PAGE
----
A new close-up of Saturn’s moon Enceladus from the Cassini Spacecraft.
This unprocessed “raw” image of Saturn’s icy, geologically active moon Enceladus was acquired by NASA’s Cassini spacecraft during its dramatic October 28, 2015 flyby in which the probe passed about 30 miles (49 kilometers) above the moon’s south polar region. The spacecraft will continue transmitting its data from the Enceladus encounter for the next several days. Cassini’s next and final close Enceladus flyby will take place on December 19, when the spacecraft will measure the amount of heat coming from the moon’s interior.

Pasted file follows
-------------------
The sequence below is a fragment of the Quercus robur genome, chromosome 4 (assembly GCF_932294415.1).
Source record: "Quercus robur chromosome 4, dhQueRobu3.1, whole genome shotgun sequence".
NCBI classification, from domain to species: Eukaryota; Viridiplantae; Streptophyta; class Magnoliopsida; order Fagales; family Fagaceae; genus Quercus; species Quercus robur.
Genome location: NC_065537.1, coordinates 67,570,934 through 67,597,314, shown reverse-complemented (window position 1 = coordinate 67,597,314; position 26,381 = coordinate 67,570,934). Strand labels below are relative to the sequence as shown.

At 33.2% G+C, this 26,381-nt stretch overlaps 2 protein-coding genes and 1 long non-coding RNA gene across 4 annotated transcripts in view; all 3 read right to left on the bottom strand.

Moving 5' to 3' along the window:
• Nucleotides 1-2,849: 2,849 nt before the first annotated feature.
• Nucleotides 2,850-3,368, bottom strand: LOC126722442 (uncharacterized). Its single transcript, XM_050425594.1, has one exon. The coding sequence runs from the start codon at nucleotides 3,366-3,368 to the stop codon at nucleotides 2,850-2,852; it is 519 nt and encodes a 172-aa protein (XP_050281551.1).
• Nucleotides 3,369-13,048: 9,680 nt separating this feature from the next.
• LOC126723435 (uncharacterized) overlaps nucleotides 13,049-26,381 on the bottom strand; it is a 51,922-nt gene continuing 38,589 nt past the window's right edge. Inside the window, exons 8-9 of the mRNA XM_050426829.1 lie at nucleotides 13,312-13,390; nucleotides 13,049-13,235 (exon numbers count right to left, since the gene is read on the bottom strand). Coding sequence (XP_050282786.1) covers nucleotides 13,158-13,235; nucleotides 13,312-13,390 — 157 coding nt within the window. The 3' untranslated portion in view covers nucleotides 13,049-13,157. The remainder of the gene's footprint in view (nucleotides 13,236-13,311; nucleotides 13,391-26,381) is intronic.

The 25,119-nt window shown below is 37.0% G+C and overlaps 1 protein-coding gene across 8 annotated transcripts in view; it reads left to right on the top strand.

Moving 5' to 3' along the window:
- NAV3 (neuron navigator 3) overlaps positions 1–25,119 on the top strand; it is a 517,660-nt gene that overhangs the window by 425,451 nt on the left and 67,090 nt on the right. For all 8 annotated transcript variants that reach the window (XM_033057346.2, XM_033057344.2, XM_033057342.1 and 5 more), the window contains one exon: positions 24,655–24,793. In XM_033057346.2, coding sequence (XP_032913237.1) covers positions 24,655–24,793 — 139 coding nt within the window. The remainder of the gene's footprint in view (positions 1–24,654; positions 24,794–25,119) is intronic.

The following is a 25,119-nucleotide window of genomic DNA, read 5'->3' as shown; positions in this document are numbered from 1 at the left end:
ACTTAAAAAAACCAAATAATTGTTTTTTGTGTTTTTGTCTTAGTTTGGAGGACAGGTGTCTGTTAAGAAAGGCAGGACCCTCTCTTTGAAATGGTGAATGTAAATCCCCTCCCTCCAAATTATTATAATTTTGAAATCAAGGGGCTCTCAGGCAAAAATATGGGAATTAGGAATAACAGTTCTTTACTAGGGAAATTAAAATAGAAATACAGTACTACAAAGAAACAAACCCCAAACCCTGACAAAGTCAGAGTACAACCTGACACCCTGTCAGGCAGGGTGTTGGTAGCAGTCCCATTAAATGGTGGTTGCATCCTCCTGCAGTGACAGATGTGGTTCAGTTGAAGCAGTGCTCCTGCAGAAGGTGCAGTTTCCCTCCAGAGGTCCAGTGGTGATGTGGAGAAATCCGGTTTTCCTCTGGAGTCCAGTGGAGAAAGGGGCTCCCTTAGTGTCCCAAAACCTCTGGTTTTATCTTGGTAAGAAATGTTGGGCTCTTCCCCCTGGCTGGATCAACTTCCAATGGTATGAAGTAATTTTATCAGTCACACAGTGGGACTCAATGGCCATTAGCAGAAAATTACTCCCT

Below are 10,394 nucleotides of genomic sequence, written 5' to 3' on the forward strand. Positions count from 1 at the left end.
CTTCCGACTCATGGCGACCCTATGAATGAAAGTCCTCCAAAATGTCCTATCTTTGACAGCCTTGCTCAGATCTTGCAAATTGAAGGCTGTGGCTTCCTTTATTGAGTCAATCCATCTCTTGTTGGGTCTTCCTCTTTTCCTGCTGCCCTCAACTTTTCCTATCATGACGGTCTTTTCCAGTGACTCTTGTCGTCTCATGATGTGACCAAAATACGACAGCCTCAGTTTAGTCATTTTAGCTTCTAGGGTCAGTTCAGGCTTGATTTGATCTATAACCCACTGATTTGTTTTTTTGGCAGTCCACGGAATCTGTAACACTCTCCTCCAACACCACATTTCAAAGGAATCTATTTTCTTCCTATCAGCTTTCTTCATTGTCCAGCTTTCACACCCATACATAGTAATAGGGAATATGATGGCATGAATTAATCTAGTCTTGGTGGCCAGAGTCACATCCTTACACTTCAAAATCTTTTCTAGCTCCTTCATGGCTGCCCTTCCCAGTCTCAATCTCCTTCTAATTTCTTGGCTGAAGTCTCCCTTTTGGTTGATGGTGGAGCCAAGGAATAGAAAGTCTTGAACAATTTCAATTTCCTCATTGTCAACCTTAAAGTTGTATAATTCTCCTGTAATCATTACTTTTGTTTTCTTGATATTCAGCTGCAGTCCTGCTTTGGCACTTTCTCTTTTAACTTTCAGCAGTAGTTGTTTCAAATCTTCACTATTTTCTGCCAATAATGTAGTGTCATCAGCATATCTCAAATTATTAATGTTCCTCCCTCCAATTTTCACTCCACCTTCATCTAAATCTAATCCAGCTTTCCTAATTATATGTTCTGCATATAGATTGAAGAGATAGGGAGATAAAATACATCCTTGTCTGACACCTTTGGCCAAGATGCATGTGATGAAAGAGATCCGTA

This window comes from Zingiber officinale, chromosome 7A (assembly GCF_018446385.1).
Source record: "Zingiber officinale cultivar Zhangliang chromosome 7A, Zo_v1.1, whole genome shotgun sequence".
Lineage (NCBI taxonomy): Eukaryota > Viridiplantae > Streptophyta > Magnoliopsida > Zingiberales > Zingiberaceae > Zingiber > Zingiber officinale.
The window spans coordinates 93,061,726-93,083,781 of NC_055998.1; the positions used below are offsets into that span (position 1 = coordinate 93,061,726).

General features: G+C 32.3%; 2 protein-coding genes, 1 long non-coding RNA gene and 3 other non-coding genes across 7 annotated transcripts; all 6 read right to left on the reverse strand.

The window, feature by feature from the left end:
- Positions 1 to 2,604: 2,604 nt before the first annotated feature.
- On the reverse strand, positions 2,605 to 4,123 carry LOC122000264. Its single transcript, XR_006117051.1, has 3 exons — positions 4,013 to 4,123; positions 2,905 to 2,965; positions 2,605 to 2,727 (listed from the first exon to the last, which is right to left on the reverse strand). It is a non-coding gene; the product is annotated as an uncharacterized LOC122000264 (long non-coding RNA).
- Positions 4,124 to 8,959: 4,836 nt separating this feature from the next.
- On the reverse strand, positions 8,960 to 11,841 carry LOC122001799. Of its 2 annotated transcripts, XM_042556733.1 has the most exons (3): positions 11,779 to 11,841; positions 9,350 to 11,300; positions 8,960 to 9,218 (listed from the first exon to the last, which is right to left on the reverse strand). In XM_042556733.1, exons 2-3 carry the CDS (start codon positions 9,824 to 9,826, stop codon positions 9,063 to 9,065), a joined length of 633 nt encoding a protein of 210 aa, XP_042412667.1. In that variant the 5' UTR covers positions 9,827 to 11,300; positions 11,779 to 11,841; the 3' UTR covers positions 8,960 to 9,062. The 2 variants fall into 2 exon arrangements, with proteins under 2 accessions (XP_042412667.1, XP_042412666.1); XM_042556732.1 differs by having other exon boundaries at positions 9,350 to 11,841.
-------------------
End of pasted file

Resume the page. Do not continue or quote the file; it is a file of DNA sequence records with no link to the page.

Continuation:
Researchers will soon begin studying data from Cassini’s gas analyzer and dust detector instruments, which directly sampled the moon’s plume of gas and dust-sized icy particles during the flyby. Those analyses are likely to take several weeks, but should provide important insights about the composition of the global ocean beneath Enceladus’ surface and any hydrothermal activity occurring on the ocean floor. The potential for such activity in this small ocean world has made Enceladus a prime target for future exploration in search of habitable environments in the solar system beyond Earth.